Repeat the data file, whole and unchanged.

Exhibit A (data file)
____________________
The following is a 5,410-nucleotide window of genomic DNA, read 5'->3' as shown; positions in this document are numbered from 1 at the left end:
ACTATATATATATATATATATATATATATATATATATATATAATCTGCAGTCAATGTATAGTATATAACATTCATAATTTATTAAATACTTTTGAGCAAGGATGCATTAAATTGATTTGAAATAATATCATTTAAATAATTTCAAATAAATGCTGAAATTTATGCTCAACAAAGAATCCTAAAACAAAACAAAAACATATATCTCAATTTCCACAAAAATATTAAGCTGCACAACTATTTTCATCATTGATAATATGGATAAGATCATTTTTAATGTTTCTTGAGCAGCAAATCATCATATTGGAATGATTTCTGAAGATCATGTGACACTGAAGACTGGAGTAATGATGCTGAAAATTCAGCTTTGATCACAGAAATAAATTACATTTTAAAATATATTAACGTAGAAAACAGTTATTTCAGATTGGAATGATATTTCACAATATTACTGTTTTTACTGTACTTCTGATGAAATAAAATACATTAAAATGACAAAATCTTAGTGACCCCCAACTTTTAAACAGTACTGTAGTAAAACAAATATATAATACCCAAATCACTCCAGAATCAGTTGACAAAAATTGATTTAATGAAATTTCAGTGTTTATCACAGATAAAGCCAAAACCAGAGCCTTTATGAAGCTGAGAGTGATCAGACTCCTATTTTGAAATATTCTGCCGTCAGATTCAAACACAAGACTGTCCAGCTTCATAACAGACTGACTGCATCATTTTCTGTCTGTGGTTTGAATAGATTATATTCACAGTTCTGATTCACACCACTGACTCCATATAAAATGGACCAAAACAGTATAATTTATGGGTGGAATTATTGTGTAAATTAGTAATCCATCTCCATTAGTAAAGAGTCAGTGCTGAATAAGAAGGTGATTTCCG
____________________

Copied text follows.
The following is a 5,410-nucleotide window of genomic DNA, read 5'->3' as shown; positions in this document are numbered from 1 at the left end:
ACTATATATATATATATATATATATATATATATATATATATAATCTGCAGTCAATGTATAGTATATAACATTCATAATTTATTAAATACTTTTGAGCAAGGATGCATTAAATTGATTTGAAATAATATCATTTAAATAATTTCAAATAAATGCTGAAATTTATGCTCAACAAAGAATCCTAAAACAAAACAAAAACATATATCTCAATTTCCACAAAAATATTAAGCTGCACAACTATTTTCATCATTGATAATATGGATAAGATCATTTTTAATGTTTCTTGAGCAGCAAATCATCATATTGGAATGATTTCTGAAGATCATGTGACACTGAAGACTGGAGTAATGATGCTGAAAATTCAGCTTTGATCACAGAAATAAATTACATTTTAAAATATATTAACGTAGAAAACAGTTATTTCAGATTGGAATGATATTTCACAATATTACTGTTTTTACTGTACTTCTGATGAAATAAAATACATTAAAATGACAAAATCTTAGTGACCCCCAACTTTTAAACAGTACTGTAGTAAAACAAATATATAATACCCAAATCACTCCAGAATCAGTTGACAAAAATTGATTTAATGAAATTTCAGTGTTTATCACAGATAAAGCCAAAACCAGAGCCTTTATGAAGCTGAGAGTGATCAGACTCCTATTTTGAAATATTCTGCCGTCAGATTCAAACACAAGACTGTCCAGCTTCATAACAGACTGACTGCATCATTTTCTGTCTGTGGTTTGAATAGATTATATTCACAGTTCTGATTCACACCACTGACTCCATATAAAATGGACCAAAACAGTATAATTTATGGGTGGAATTATTGTGTAAATTAGTAATCCATCTCCATTAGTAAAGAGTCAGTGCTGAATAAGAAGGTGATTTCCG